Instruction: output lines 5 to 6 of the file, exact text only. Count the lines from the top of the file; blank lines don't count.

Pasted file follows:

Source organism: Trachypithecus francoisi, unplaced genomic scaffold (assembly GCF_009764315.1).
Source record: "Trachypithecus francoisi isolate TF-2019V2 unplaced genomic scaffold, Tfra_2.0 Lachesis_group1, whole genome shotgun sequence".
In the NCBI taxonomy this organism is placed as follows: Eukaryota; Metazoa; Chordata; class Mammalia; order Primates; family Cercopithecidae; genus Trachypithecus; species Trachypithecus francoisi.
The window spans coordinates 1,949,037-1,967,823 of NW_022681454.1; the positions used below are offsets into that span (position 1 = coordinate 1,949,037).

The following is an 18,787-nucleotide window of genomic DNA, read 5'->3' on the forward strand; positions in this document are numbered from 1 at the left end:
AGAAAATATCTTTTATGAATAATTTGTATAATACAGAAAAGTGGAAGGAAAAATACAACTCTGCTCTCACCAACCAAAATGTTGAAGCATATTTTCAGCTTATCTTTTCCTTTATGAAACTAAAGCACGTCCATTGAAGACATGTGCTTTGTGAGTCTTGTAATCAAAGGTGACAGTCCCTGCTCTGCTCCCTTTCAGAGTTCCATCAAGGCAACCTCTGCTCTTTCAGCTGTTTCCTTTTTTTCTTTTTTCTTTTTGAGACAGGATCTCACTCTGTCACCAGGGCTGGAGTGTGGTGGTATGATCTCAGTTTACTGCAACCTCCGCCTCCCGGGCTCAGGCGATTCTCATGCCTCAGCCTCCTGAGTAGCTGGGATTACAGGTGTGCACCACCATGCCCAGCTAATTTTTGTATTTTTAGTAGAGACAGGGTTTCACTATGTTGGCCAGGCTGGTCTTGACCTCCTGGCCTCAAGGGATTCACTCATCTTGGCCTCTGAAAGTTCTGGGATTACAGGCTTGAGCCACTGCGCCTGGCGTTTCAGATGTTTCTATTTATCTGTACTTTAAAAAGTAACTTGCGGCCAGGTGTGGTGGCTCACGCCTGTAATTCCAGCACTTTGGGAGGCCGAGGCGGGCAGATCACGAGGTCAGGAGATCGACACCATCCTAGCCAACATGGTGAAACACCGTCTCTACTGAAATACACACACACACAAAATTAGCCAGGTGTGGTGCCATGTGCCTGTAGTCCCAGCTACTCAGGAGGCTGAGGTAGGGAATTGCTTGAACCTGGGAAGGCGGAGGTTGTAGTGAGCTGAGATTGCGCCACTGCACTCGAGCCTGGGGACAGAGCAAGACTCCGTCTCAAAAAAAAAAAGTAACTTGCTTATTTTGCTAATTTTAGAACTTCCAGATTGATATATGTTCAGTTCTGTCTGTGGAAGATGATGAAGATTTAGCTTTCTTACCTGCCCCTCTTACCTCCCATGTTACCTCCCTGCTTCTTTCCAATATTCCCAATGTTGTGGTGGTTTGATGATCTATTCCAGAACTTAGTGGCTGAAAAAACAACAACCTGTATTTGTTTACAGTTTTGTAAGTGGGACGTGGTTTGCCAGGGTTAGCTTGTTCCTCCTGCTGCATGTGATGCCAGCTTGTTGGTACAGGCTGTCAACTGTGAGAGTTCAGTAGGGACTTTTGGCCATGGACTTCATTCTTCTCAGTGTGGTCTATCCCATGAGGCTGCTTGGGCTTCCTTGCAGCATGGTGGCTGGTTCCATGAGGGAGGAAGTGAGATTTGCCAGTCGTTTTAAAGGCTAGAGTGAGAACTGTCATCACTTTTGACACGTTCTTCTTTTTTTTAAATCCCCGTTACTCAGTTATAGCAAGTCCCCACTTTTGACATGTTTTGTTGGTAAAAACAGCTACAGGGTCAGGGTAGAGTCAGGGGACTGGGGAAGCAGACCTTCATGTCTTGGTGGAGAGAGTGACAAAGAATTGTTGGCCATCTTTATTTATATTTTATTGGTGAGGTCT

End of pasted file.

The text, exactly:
The following is an 18,787-nucleotide window of genomic DNA, read 5'->3' on the forward strand; positions in this document are numbered from 1 at the left end:
AGAAAATATCTTTTATGAATAATTTGTATAATACAGAAAAGTGGAAGGAAAAATACAACTCTGCTCTCACCAACCAAAATGTTGAAGCATATTTTCAGCTTATCTTTTCCTTTATGAAACTAAAGCACGTCCATTGAAGACATGTGCTTTGTGAGTCTTGTAATCAAAGGTGACAGTCCCTGCTCTGCTCCCTTTCAGAGTTCCATCAAGGCAACCTCTGCTCTTTCAGCTGTTTCCTTTTTTTCTTTTTTCTTTTTGAGACAGGATCTCACTCTGTCACCAGGGCTGGAGTGTGGTGGTATGATCTCAGTTTACTGCAACCTCCGCCTCCCGGGCTCAGGCGATTCTCATGCCTCAGCCTCCTGAGTAGCTGGGATTACAGGTGTGCACCACCATGCCCAGCTAATTTTTGTATTTTTAGTAGAGACAGGGTTTCACTATGTTGGCCAGGCTGGTCTTGACCTCCTGGCCTCAAGGGATTCACTCATCTTGGCCTCTGAAAGTTCTGGGATTACAGGCTTGAGCCACTGCGCCTGGCGTTTCAGATGTTTCTATTTATCTGTACTTTAAAAAGTAACTTGCGGCCAGGTGTGGTGGCTCACGCCTGTAATTCCAGCACTTTGGGAGGCCGAGGCGGGCAGATCACGAGGTCAGGAGATCGACACCATCCTAGCCAACATGGTGAAACACCGTCTCTACTGAAATACACACACACACAAAATTAGCCAGGTGTGGTGCCATGTGCCTGTAGTCCCAGCTACTCAGGAGGCTGAGGTAGGGAATTGCTTGAACCTGGGAAGGCGGAGGTTGTAGTGAGCTGAGATTGCGCCACTGCACTCGAGCCTGGGGACAGAGCAAGACTCCGTCTCAAAAAAAAAAAGTAACTTGCTTATTTTGCTAATTTTAGAACTTCCAGATTGATATATGTTCAGTTCTGTCTGTGGAAGATGATGAAGATTTAGCTTTCTTACCTGCCCCTCTTACCTCCCATGTTACCTCCCTGCTTCTTTCCAATATTCCCAATGTTGTGGTGGTTTGATGATCTATTCCAGAACTTAGTGGCTGAAAAAACAACAACCTGTATTTGTTTACAGTTTTGTAAGTGGGACGTGGTTTGCCAGGGTTAGCTTGTTCCTCCTGCTGCATGTGATGCCAGCTTGTTGGTACAGGCTGTCAACTGTGAGAGTTCAGTAGGGACTTTTGGCCATGGACTTCATTCTTCTCAGTGTGGTCTATCCCATGAGGCTGCTTGGGCTTCCTTGCAGCATGGTGGCTGGTTCCATGAGGGAGGAAGTGAGATTTGCCAGTCGTTTTAAAGGCTAGAGTGAGAACTGTCATCACTTTTGACACGTTCTTCTTTTTTTTAAATCCCCGTTACTCAGTTATAGCAAGTCCCCACTTTTGACATGTTTTGTTGGTAAAAACAGCTACAGGGTCAGGGTAGAGTCAGGGGACTGGGGAAGCAGACCTTCATGTCTTGGTGGAGAGAGTGACAAAGAATTGTTGGCCATCTTTATTTATATTTTATTGGTGAGGTCT